Review: ‘Each Dawn I Die’

Story structure [from the novel by Jerome Odlum] is a bit thin in spots despite the best efforts of director William Keighley, who isn't always able to cover up. The loyalty theme and seeming double-cross motive becomes too involved just when the plot appears heading for a clever climax.

Story structure [from the novel by Jerome Odlum] is a bit thin in spots despite the best efforts of director William Keighley, who isn’t always able to cover up. The loyalty theme and seeming double-cross motive becomes too involved just when the plot appears heading for a clever climax.

Cagney is kept in typical toughie surroundings, framed by unscrupulous politicians because he has uncovered their crooked work for his newspaper. Embittered by his inability to win a pardon, Cagney is pictured as developing into a hardened prisoner. Then when he helps an underworld big shot (George Raft) go scot free in a daring courtroom break, only to be double-crossed when the big-timer thinks Raft has squealed, the reporter goes haywire.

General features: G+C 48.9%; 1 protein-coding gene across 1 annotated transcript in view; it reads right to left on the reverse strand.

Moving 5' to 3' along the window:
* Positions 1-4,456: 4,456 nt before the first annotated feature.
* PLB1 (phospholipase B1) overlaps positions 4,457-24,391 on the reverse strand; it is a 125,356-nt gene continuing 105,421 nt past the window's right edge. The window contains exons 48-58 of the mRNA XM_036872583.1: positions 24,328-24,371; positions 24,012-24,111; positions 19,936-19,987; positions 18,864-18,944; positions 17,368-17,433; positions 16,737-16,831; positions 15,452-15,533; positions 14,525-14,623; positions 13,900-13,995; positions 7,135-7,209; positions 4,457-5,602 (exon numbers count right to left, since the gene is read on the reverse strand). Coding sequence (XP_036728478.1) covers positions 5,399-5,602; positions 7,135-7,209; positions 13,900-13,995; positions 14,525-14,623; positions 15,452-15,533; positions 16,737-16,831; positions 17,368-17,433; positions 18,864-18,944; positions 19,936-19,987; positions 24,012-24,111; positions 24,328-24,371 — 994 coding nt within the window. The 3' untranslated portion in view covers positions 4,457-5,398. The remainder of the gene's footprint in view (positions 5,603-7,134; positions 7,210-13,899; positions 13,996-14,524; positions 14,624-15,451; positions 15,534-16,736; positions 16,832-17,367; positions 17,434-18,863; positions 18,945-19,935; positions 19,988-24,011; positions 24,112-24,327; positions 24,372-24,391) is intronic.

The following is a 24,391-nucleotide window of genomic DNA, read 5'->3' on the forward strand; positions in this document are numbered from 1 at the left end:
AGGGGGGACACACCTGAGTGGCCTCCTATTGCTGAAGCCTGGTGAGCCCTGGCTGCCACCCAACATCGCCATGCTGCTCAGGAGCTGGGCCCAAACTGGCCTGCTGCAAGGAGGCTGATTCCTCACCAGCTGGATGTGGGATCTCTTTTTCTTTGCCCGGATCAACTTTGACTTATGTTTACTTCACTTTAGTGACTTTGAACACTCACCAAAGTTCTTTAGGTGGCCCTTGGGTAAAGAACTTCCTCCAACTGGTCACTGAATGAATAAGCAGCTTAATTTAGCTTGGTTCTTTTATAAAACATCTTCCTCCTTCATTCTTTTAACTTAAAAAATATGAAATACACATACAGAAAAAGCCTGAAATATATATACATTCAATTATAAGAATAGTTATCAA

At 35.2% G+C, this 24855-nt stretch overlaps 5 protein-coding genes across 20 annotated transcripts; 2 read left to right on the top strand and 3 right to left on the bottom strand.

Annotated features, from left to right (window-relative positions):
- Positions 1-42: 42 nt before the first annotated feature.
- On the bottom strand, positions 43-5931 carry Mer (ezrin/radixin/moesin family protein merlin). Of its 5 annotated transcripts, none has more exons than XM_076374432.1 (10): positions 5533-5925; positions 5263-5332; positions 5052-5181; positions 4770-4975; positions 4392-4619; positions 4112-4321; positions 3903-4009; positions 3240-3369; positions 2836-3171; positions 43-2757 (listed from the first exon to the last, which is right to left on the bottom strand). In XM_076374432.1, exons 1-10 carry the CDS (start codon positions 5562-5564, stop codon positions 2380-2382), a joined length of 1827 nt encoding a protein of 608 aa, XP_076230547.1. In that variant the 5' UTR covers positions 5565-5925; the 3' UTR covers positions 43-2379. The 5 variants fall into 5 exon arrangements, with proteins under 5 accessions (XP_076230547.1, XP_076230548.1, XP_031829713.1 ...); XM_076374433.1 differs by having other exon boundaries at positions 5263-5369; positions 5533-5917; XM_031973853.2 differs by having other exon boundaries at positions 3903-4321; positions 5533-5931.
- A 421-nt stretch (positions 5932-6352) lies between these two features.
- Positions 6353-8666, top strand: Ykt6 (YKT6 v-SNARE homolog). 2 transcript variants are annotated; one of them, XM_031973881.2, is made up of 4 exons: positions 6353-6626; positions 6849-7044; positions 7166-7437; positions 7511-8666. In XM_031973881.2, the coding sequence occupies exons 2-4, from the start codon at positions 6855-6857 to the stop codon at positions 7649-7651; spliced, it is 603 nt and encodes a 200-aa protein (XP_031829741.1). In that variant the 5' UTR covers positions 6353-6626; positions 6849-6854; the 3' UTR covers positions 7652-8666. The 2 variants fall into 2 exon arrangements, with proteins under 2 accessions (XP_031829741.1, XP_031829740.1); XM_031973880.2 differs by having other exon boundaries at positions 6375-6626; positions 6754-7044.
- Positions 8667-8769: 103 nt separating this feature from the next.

Cagney fans will be pleasantly surprised at his restrained, skillful performance. Raft is a plausible, gripping underworld big-timer. He rates the co-starring classification.

Each Dawn I Die

Production

Warner. Director William Keighley; Producer Hal B. Wallis (exec.); Screenplay Norman Reilly Raine, Warren Duff, Charles Perry; Camera Arthur Edeson; Editor Thomas Richards; Music Max Steiner; Art Director Max Parker

Crew

(B&W) Available on VHS. Extract of a review from 1939. Running time: 92 MIN.

With

James Cagney George Raft Jane Bryan George Bancroft Victor Jory Maxie Rosenbloom
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